The dry leaf is long and incredibly thin. Mostly dark green with hints of light pistachio green. The aroma is filled with umami and grassy notes.
Flavors high in umami. It doesn’t quite taste like zairai to me though so I believe this is one of their conventional gyokuro. This is one of the teas from the Global Japanese Tea Association classes. The mouth feel is incredibly smooth though it is quite a bit astringent if you don’t watch it. Thus far I’ve been able to get 3 full infusions from these leaves. This also makes a great Umami bomb if you use the koridashi (ice brewing style) .
It is pretty simple if you have never brewed that way before. Simply add your leaf and ice cubes to an appropriate size cup and wait till it melts.

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drank Sencha by Uejima Sourokuen
1269 tasting notes

Made a really nice cocktail with this one and 43 last night. Even my husband enjoyed it who generally doesn’t like green. Or maybe I really am improving my infusion skills.

The dry leaf doesn’t have much aroma because I stupidly left the package open. The liquid has a nice brotht aroma
Like chicken bone or a light dashi. With hint of veggies and sweet grass. The flavor is so nice. A bit of umami with grassy notes and some veggies.

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Based on reviews and their description I am pretty sure the one I am drinking is Meijiro and not Tsubame but it could also be neither… ^^; This one was part of the Intermeditate Course for the Global Japanese Tea Association.

The best smell in the world is processing tea. It is an aroma that is so fresh and yet so lively. Within each particle of aroma you get a small hint of what is to come. Your brain entices you with different thoughts of distinct teas and what this particular batch will become.
The wet leaf aroma of this kukicha is intoxicating. It reminds me of the Obubu processing facility. Staring out at the tea fields of Wazuka from the second floor. Slightly vegetal notes, hints of green pepper, and the vegetable mix that came with the bento lunch. The kuki are a mix of olive green and luscious jungle green (not quite as vibrant as the Crayola crayon color. Smooth mouth feel.
The flavor is filled with green tea and dirt covered with freshly plucked leaves. Everything about this tea reminds me of Obubu.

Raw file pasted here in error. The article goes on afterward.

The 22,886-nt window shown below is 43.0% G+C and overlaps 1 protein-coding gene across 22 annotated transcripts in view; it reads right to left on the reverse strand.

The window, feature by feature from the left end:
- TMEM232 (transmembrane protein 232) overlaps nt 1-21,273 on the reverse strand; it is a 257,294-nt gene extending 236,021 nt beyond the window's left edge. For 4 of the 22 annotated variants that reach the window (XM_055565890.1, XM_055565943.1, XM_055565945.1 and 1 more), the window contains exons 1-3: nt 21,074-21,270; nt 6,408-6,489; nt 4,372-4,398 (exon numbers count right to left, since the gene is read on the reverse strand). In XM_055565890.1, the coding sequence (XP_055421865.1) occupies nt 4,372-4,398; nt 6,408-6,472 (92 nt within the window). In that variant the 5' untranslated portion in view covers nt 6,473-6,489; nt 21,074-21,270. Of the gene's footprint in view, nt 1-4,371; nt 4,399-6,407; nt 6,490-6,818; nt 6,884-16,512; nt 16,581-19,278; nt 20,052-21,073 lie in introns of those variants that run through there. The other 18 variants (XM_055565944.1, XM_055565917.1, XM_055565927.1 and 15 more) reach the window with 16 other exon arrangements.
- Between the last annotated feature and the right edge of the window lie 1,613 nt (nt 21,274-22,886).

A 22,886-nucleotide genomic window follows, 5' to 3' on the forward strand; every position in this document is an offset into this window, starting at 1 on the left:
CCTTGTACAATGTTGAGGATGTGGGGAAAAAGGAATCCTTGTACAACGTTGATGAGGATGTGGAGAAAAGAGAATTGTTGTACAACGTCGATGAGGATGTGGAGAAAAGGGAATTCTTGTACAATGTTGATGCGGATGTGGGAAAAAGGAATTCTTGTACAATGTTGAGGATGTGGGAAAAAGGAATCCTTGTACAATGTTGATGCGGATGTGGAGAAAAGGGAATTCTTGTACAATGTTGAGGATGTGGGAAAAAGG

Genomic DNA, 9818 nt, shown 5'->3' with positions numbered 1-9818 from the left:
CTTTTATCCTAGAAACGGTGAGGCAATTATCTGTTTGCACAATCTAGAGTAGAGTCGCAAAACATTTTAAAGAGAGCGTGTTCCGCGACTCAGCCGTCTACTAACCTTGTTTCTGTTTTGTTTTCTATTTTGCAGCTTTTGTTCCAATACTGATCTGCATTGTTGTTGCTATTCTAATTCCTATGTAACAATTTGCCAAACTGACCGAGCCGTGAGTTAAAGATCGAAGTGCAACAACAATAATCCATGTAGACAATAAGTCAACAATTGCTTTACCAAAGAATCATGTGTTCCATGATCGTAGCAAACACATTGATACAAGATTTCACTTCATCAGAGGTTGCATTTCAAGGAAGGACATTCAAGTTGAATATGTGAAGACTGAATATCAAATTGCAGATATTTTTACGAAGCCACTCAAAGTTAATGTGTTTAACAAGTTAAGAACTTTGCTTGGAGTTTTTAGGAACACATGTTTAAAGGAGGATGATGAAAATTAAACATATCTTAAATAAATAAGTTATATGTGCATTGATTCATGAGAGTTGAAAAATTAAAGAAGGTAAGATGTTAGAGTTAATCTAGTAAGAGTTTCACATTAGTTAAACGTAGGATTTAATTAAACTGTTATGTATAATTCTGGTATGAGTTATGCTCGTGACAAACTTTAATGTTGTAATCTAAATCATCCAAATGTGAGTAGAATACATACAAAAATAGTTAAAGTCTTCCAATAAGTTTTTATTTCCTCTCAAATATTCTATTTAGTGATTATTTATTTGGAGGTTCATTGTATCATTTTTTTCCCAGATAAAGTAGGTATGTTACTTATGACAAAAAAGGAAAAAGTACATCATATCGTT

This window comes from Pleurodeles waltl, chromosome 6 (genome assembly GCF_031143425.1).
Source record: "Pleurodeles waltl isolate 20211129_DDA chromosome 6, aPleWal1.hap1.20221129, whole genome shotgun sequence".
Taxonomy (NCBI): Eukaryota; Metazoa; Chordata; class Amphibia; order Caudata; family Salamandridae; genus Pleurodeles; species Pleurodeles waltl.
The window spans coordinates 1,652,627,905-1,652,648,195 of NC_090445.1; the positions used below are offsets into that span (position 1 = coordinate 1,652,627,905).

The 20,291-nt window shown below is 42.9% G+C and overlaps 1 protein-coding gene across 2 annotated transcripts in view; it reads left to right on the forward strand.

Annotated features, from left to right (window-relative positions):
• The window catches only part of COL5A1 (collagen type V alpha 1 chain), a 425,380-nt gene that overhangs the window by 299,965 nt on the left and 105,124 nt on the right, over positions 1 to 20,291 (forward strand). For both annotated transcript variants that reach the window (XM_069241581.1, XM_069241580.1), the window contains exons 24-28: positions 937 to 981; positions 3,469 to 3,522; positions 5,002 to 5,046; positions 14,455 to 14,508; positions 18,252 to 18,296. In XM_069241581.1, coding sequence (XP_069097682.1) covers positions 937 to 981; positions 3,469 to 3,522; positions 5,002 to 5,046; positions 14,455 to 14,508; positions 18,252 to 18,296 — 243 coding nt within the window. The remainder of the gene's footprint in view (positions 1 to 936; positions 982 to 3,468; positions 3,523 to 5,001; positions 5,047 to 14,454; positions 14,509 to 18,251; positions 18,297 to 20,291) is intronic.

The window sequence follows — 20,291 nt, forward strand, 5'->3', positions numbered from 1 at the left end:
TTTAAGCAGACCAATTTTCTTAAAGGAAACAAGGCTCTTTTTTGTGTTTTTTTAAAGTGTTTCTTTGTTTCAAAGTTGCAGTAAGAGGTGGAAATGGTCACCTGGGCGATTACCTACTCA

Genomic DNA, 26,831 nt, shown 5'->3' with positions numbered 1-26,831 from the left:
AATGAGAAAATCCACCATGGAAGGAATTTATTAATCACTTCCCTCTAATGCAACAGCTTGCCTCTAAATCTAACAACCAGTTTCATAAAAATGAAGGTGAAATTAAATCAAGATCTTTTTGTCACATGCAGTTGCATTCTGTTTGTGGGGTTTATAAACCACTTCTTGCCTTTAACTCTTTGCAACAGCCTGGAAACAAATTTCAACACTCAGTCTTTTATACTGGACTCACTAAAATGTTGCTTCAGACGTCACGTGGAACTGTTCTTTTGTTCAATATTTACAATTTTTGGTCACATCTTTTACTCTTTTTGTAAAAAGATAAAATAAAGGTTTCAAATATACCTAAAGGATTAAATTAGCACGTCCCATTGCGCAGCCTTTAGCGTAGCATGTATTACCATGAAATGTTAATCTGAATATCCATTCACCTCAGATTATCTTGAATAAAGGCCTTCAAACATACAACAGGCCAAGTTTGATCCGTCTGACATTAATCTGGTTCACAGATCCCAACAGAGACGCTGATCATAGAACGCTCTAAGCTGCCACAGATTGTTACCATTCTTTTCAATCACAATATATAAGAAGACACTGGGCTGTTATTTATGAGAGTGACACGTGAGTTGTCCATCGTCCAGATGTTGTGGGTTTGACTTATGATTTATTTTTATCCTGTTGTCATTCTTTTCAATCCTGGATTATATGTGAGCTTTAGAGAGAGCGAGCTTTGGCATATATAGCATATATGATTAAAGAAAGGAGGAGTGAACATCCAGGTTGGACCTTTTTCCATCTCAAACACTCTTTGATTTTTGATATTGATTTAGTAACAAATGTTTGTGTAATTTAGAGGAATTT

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- Steeping 1. Professional cupping -
3 Mins. 195 F
Dry Leaf appearance: Curly, tightly twisted leaf. Silver buds hairs and dark green leaf.
Dry Leaf Aroma: Smells like leaves left to dry in the sun.
Liquor aroma: Drying leaves with wet undersides.
Mouth feel: Astingent.
Bitter leaf. Overcooked veggies. But I still sense some great woody attributes, like freshly torn bark (not the thick stuff but the thin saplings) and different vegetal notes. The aftertaste is somewhat earthy. Maybe a clean dirt with freshly piled fall leaves (not quite compost.)
Wet Leaf aroma: Overcooked green beans, canned green beans, a bit of cigar smoke.
The pluck almost looks standard. But with the amount of buds present I am assuming the few third leaves in there are either ones that snuck their way in or the master felt that they were soft enough to go along with the rest of the bunch.

Gong fu brewing:
Dry aroma: A drying feeling in the mouth. Dried leaves. The aroma of the wok after using the wok to dry the leaves. Initial aroma is the same. The flavor is so nice… Fresh. Vegetal. Cooked veggies. A slight metallic taste like I liked a piece of steel. Yeah… don’t add that to the marketing. That won’t sell this tea. Also summer florals.
Wet leaf: At first I smell overcooked veggies but then it changes to a bit of cigar and cigarette smoke. Not strongly to make it dissatisfying but enough to crinkle the nose. This tea is okay to walk away from but the first 1 – 3 minutes reveal the best flavors.

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drank Asamuchicha by Uejima Sourokuen
1269 tasting notes

Not fully up to sniffing par but this one is open, I need some tea, and the longer it stays open the more it loses. Medium-sized leaf, glossy seaweed green. Long and needle-shaped. The aroma is light but that’s just my sinuses are being dumb. It is grassy and slightly creamy. I’ve cupped this one two other times so far. Think I enjoyed it cold more but to be fair it is also very warm out. But the aroma of the wet leaf when steeped with the hot water is so much nicer. It reminds me of being in Wazuka when the processing plant is in action. Processing tea smells amazing. This tea is a lovely mix of grassy notes with high umami and a bit of fresh veggies.

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If you love to discover new tea companies please check out my blog www.teatiff.com

Cupboard updated: 7/27/2023

Tea Profile:
Allergies: Almonds and Dairy.

I’m a purist but I will try a flavored as long as it doesn’t have artificial flavors.

I will drink any type and love to taste whatever I can get my hands on.

(Purple is not a type of tea it is a cultivar known as TRFK 306/1)